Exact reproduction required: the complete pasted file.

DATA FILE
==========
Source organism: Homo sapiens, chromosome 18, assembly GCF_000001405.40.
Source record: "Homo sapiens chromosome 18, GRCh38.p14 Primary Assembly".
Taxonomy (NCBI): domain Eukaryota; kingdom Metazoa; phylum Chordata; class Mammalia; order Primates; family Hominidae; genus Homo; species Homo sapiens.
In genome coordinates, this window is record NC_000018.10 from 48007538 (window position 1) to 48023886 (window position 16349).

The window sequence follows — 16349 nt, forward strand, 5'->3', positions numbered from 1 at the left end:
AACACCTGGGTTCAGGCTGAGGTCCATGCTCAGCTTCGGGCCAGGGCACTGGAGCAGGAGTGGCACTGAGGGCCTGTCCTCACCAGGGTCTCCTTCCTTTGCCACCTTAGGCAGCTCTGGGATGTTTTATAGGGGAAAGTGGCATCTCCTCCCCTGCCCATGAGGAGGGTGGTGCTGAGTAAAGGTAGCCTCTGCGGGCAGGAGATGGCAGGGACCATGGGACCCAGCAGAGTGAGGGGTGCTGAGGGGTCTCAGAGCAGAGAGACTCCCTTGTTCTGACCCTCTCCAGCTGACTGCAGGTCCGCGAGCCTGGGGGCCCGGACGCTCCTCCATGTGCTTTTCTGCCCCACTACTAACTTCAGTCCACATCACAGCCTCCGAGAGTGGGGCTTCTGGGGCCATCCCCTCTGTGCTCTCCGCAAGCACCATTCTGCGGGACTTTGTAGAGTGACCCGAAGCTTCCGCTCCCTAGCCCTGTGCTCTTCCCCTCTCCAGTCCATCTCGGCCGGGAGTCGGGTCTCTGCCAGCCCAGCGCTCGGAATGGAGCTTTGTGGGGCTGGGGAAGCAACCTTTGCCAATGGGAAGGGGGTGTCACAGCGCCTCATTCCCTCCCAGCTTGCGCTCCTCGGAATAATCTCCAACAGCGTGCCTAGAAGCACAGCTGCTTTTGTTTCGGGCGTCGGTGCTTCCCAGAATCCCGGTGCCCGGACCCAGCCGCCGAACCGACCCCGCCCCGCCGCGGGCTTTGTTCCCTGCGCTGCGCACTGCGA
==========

Source organism: Homo sapiens, chromosome 18, assembly GCF_000001405.40.
Source record: "Homo sapiens chromosome 18, GRCh38.p14 Primary Assembly".
Taxonomy (NCBI): domain Eukaryota; kingdom Metazoa; phylum Chordata; class Mammalia; order Primates; family Hominidae; genus Homo; species Homo sapiens.
In genome coordinates, this window is record NC_000018.10 from 48007538 (window position 1) to 48023886 (window position 16349).

The window sequence follows — 16349 nt, forward strand, 5'->3', positions numbered from 1 at the left end:
AACACCTGGGTTCAGGCTGAGGTCCATGCTCAGCTTCGGGCCAGGGCACTGGAGCAGGAGTGGCACTGAGGGCCTGTCCTCACCAGGGTCTCCTTCCTTTGCCACCTTAGGCAGCTCTGGGATGTTTTATAGGGGAAAGTGGCATCTCCTCCCCTGCCCATGAGGAGGGTGGTGCTGAGTAAAGGTAGCCTCTGCGGGCAGGAGATGGCAGGGACCATGGGACCCAGCAGAGTGAGGGGTGCTGAGGGGTCTCAGAGCAGAGAGACTCCCTTGTTCTGACCCTCTCCAGCTGACTGCAGGTCCGCGAGCCTGGGGGCCCGGACGCTCCTCCATGTGCTTTTCTGCCCCACTACTAACTTCAGTCCACATCACAGCCTCCGAGAGTGGGGCTTCTGGGGCCATCCCCTCTGTGCTCTCCGCAAGCACCATTCTGCGGGACTTTGTAGAGTGACCCGAAGCTTCCGCTCCCTAGCCCTGTGCTCTTCCCCTCTCCAGTCCATCTCGGCCGGGAGTCGGGTCTCTGCCAGCCCAGCGCTCGGAATGGAGCTTTGTGGGGCTGGGGAAGCAACCTTTGCCAATGGGAAGGGGGTGTCACAGCGCCTCATTCCCTCCCAGCTTGCGCTCCTCGGAATAATCTCCAACAGCGTGCCTAGAAGCACAGCTGCTTTTGTTTCGGGCGTCGGTGCTTCCCAGAATCCCGGTGCCCGGACCCAGCCGCCGAACCGACCCCGCCCCGCCGCGGGCTTTGTTCCCTGCGCTGCGCACTGCGA